From Disraeli Gears.
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Old 01-20-20, 06:26 PM
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Now I feel that my C&V bike experience won't be complete unless I pick up a bike that needs an allvit or svelto RD!
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Old 01-20-20, 06:26 PM
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Originally Posted by JohnDThompson View Post
None other than Yellow Jersey's Andy Muzi is on record for the Svelto:

https://www.cyclingforums.com/thread...y-good.144849/
I'm pleased to see that Andrew Muzi, whose chops are far greater than mine will ever be, couldn't get the Huret Luxe long cage to work right either. It's pretty much my only fail as a bike tech.
Plus side, it sold on the 'Bay for stupid money.

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Old 01-20-20, 07:08 PM
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I don't consider the Allvit's drop-down knuckle to be a bash-guard, if anything the longer knuckle only adds leverage to bend the dropout hanger if the bike tips over.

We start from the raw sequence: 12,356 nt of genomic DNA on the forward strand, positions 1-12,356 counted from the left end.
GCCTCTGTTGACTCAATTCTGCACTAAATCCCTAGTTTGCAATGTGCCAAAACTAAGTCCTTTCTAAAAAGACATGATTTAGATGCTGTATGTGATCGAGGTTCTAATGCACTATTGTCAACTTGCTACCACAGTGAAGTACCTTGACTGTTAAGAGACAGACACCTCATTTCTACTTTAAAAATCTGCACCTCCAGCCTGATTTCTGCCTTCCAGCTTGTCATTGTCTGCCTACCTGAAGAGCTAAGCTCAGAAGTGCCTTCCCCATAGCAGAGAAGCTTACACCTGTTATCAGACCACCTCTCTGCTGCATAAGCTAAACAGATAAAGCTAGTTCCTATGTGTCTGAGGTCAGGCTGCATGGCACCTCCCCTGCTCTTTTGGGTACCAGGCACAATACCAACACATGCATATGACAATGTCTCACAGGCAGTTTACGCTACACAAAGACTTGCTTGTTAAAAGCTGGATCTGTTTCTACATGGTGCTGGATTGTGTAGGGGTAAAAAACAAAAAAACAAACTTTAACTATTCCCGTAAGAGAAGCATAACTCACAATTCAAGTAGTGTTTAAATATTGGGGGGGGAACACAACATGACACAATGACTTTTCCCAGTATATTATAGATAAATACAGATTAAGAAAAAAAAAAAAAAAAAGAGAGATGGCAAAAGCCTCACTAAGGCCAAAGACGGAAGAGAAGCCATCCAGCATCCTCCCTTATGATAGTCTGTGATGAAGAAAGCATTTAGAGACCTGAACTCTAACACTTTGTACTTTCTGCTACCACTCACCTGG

But the normal, later Allvits did "fill in" the simpler early knuckle by maintaining a U-shaped cross-section, which provided support to both ends of the main para arm's bushing while taking away from it's minimalist form. I personally think that this re-design of the B-knuckle was unfortunate, though I am still a fan of the Allvit, modifying them for 6-speed operation (not such an easy task) on several occasions.

The Svelto's disadvantageous travel path with respect to the freewheel's contour will be more of an issue with modern chain, which is much more flexible. But it still can shift well with the right combination of chain and right-sized freewheel.

Thanks, Mark, for your excellent illustrations!

I've used Allvit's on 30t freewheel cogs, though once had to dremel a slight divot into the top edge of the outer (driveside) cage plate for clearance.

If one simply starts with an Allvit in good condition, then there should be no need to do anything to it other than to install it and apply a little oil once in a great while (though dependent on riding conditions of course).

Alvits were doubly shamed because of their being installed on so many low end bikes. Firstly, these bikes gave the product a lowly image, and secondly these bikes tended to be so poorly treated so as to prevent one from conducting a proper evaluation of function.